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  • Crafting Collaborative Archaeologies:Two Case Studies from New England
  • Elizabeth S. Chilton (bio) and Siobhan M. Hart (bio)

Recently archaeologists in North America have sought to engage contemporary descendants and nondescendant local communities. In many cases this is a result of the longtime efforts of Indigenous communities (e.g., Atalay 2006; Kerber 2006; Nicholas 2006; Silliman 2008; Watkins 2003). Over the past twenty years many archaeologists have attempted to respond to community demands for transparency and have considered issues of relevance and consequences of scientific research through collaborative and community-based archaeology projects (for example, see the collections of essays in Kerber 2006 and Silliman 2008). At the same time, one of the greatest challenges facing archaeologists today is engaging the diverse individual and community stakeholders who make up pluralistic communities. Engaging multiple stakeholders means that there can be no "one size fits all" model of collaboration. This is certainly evident in New England, where the complexities of federal recognition, the diaspora of some Native communities, and the deep and conflicted colonial history present challenges to archaeologists in their attempts at—and in the possibilities for—collaboration.

In this article we consider two major projects with which we have been involved over the past twelve years in New England. Each developed as an archaeological field school. We initiated these projects because of the potential for engagement with contemporary Native peoples, and as such they are built on a collaborative foundation "from the [End Page 87] ground up" (Chilton 2006). We discuss each with a particular focus on the role of collaboration in directing a field school. The first study examines work with a federally recognized tribe, and the second describes collaboration with Native representatives and other stakeholders in an area lacking resident recognized tribes. We consider the varied levels of inclusion, collaboration, and engagement in each case. We compare the projects to clarify the challenges of working with a wide variety of stakeholders and of training students in collaboration in a field school context.

The Lucy Vincent Beach Site

The Lucy Vincent Beach site is located in the Town of Chilmark, on the western end of the island of Martha's Vineyard, and in the traditional homeland of the Wampanoag Tribe at Gay Head (Aquinnah). The site is on the top of a forty-foot cliff overlooking a town beach and is eroding at a rate of approximately two meters or six feet per year (Chilton and Doucette 2002). The site was discovered in the winter of 1995, when beachcombers found human remains on the town beach. Archaeologists from the Massachusetts Historical Commission (MHC) were called to the site to excavate the rest of the remains of the individual from an eroding cliff face. Additional human remains were discovered the following year, and again MHC archaeologists salvaged the burial. Because the MHC salvage excavations at the site were limited to recovering the two burials, little was known about the site at the time. Both the Aquinnah Wampanoag Tribe and the MHC were concerned that there was almost no way to prevent people on the beach from picking up or disturbing artifacts or human remains. There was also the fear that once the location of the site became known, it would attract illegal digging.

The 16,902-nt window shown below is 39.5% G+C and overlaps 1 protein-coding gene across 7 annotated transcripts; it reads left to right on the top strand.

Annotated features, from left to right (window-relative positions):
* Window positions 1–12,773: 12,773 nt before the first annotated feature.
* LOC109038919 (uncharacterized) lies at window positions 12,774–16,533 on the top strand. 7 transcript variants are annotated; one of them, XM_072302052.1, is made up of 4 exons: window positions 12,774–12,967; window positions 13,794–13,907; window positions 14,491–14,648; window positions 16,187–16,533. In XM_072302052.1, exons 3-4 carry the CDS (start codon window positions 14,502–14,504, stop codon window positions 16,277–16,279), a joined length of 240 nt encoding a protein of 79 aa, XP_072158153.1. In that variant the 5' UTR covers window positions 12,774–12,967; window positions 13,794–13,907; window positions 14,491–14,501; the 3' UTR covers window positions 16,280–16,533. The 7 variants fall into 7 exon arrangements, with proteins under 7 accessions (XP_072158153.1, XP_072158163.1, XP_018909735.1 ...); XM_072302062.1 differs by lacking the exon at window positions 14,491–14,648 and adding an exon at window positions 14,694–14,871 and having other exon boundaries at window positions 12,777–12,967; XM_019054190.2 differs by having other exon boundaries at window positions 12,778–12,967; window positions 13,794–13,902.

The project was initiated by Elizabeth Chilton and Dianna Doucette at the suggestion of the state archaeologist at the MHC, Brona Simon. Early in 1997 we made inquiries with the Aquinnah Tribe to see if they would be supportive of an archaeological survey and, possibly, a future field school at the site. Because the Tribal Historic Preservation Office (THPO) had not yet been established, we dealt almost exclusively with Aquinnah's Natural Resources Department personnel. In early 1997 a full proposal was submitted to and approved by the Tribal Council as [End Page 88] well as the Board of Selectmen (the site is located on private land permanently leased to the Town of Chilmark), and the Massachusetts Historical Commission. This was an iterative process involving numerous meetings and exchanges of phone calls and faxes of draft proposals and explanations of field methods. Questions and concerns from the Tribe focused on access to the site during our excavations...


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